We really dunno. And you know what? What gives us pause for thought is that it’s actually not a half bad song. Even if, when we asked our local culture guru Pat at the desk next to us, “But did you like the song?” he wryly answered with a smile, “Was there a song?”

We are not, at the Wellthisiswhatithink toil cubicle, a particularly censorious lot. We are on record as being comfortable with sexual matters. But we do, honestly, worry about this type of performance, and especially the impact it will have on young girls, and their self image.

To our minds, there is little difference, in reality, to the performance you see here, and the performance you’d see in a lap-dancing club or striptease joint. And would you take tweenies and teenies to such a place? We wouldn’t. Simply because there’s such a thing as “age appropriateness” to be considered. But how many of the 10.5 million viewers so far are … 16 years old? 14? 12? 10? Younger?

Parent's Poll" The red thing is (a) a handkerchief (b) what the streetwalker on 9th and Delaware was wearing last night (c) what your teenage daughter changes into when she goes into town for "a couple of hours with friends".

Parent’s Poll: The red item pictured here is (a) a handkerchief (b) what the streetwalker on 9th and Delaware was wearing last night, or (c) what your teenage daughter changes into in the back of her mate’s car when she goes into town for “a couple of hours with my girlfriends”.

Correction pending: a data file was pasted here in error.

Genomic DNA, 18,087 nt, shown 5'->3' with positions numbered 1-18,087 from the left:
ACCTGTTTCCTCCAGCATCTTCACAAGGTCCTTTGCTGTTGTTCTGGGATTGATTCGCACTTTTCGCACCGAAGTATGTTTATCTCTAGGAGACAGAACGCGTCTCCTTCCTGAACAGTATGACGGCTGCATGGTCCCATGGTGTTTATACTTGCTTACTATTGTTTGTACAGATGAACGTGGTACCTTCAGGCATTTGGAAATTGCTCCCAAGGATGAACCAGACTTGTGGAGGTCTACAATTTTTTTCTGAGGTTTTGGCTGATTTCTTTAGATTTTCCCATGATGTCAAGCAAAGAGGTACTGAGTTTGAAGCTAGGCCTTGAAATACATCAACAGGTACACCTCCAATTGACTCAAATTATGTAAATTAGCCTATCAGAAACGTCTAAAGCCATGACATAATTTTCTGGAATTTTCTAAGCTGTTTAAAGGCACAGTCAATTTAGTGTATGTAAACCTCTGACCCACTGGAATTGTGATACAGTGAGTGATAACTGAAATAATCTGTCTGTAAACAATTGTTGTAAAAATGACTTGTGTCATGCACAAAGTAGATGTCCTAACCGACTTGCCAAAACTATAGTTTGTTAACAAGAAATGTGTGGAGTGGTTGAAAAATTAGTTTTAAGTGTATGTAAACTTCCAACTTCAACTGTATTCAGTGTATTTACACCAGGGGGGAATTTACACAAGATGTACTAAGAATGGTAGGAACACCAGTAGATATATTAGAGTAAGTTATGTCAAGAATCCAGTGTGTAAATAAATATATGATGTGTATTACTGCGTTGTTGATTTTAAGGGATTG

Do young female viewers feel, as a result of this and a hundred other “pushing the boundaries” videos, that they can only really be “in” if they wear extraordinarily skimpy clothes and subscribe to raunch culture?

Tell you what: go stand on any downtown street corner about 10pm any Friday night and we think you’ll know.

But what if they don’t want to conform to that norm? Or what if they aren’t blessed with a bullet-hard body; how will they feel about themselves?

In short: are we creating diversity of personal expression, or simply a new conformity?

We think we know the answer to our own questions, but what do you think?

Interestingly, the public response to the video has varied from “she looks great, get over it, losers” to the frankly unprintable, of which the kindest we have seen is “whore”. And before we are accused of beating the story up, a cursory glance at the comments on various forums will show you that word used often. Miley says that she just ignores negative comments, but we are frankly sceptical whether any 20 year old woman is going to be entirely inured to the gale of criticism that is swirling around, which about balances the tidal wave of enthusiasm.

We confess we’re a little worried about this. But then again, we don’t want to overstate it. We’re just as sure there’s a happy medium, we’re simply not sure this video is it. And we are more worried about the war in Syria, to be frank.

But then Ms Wellthisiswhatithink is not a teenager any more, and anyway, she’s got her head screwed on with more screws than seems quite decent in one her age. We strongly suspect at her age we were much more irresponsible. Well, there’s no “suspect” about it, in all honestly.

But if we were the father or mother of a twelve year old breathlessly urging her parents to buy the latest Miley Cyrus DVD, we think we’d be a tad more concerned. Or a lot more concerned, actually.

*UPDATE The 20-year-old pop singer’s new music video for new single “Wrecking Ball” has shattered the record for most views on VEVO in the first 24 hours, with 19.3 million views across the music video platform. Now that’s serious pop princess power. A bona fide “cultural event”, no less.